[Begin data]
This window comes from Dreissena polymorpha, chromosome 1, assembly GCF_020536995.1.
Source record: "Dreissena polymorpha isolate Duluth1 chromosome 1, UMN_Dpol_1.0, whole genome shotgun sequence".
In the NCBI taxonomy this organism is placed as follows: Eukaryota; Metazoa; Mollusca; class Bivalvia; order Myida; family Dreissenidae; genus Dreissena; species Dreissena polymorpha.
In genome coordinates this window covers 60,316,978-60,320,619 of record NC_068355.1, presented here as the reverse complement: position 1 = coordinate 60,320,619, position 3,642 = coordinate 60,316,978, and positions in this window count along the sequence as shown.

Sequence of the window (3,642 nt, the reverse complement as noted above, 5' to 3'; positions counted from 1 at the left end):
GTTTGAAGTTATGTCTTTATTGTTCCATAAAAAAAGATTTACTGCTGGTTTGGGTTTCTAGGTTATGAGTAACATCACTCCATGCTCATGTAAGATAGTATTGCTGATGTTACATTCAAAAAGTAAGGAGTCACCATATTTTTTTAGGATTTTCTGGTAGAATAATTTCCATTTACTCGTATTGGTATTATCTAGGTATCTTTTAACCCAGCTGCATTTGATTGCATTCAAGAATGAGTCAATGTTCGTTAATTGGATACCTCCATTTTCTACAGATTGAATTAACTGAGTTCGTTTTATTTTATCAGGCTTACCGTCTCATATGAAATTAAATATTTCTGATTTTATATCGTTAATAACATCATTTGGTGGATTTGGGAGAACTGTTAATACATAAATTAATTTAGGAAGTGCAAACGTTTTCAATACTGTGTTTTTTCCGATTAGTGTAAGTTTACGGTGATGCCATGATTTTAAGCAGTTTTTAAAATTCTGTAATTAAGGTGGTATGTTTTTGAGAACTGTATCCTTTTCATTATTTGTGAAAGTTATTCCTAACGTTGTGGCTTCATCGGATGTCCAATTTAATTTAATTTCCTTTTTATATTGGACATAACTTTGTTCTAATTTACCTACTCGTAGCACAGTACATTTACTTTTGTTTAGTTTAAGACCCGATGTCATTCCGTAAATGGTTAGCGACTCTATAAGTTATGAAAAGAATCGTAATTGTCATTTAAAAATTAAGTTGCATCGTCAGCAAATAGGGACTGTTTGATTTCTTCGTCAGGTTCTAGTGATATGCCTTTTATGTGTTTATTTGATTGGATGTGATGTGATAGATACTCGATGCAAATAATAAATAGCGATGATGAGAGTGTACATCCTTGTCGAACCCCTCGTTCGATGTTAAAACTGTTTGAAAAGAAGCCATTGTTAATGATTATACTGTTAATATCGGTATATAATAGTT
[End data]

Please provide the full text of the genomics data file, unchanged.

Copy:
This window comes from Dreissena polymorpha, chromosome 1, assembly GCF_020536995.1.
Source record: "Dreissena polymorpha isolate Duluth1 chromosome 1, UMN_Dpol_1.0, whole genome shotgun sequence".
In the NCBI taxonomy this organism is placed as follows: Eukaryota; Metazoa; Mollusca; class Bivalvia; order Myida; family Dreissenidae; genus Dreissena; species Dreissena polymorpha.
In genome coordinates this window covers 60,316,978-60,320,619 of record NC_068355.1, presented here as the reverse complement: position 1 = coordinate 60,320,619, position 3,642 = coordinate 60,316,978, and positions in this window count along the sequence as shown.

Sequence of the window (3,642 nt, the reverse complement as noted above, 5' to 3'; positions counted from 1 at the left end):
GTTTGAAGTTATGTCTTTATTGTTCCATAAAAAAAGATTTACTGCTGGTTTGGGTTTCTAGGTTATGAGTAACATCACTCCATGCTCATGTAAGATAGTATTGCTGATGTTACATTCAAAAAGTAAGGAGTCACCATATTTTTTTAGGATTTTCTGGTAGAATAATTTCCATTTACTCGTATTGGTATTATCTAGGTATCTTTTAACCCAGCTGCATTTGATTGCATTCAAGAATGAGTCAATGTTCGTTAATTGGATACCTCCATTTTCTACAGATTGAATTAACTGAGTTCGTTTTATTTTATCAGGCTTACCGTCTCATATGAAATTAAATATTTCTGATTTTATATCGTTAATAACATCATTTGGTGGATTTGGGAGAACTGTTAATACATAAATTAATTTAGGAAGTGCAAACGTTTTCAATACTGTGTTTTTTCCGATTAGTGTAAGTTTACGGTGATGCCATGATTTTAAGCAGTTTTTAAAATTCTGTAATTAAGGTGGTATGTTTTTGAGAACTGTATCCTTTTCATTATTTGTGAAAGTTATTCCTAACGTTGTGGCTTCATCGGATGTCCAATTTAATTTAATTTCCTTTTTATATTGGACATAACTTTGTTCTAATTTACCTACTCGTAGCACAGTACATTTACTTTTGTTTAGTTTAAGACCCGATGTCATTCCGTAAATGGTTAGCGACTCTATAAGTTATGAAAAGAATCGTAATTGTCATTTAAAAATTAAGTTGCATCGTCAGCAAATAGGGACTGTTTGATTTCTTCGTCAGGTTCTAGTGATATGCCTTTTATGTGTTTATTTGATTGGATGTGATGTGATAGATACTCGATGCAAATAATAAATAGCGATGATGAGAGTGTACATCCTTGTCGAACCCCTCGTTCGATGTTAAAACTGTTTGAAAAGAAGCCATTGTTAATGATTATACTGTTAATATCGGTATATAATAGTT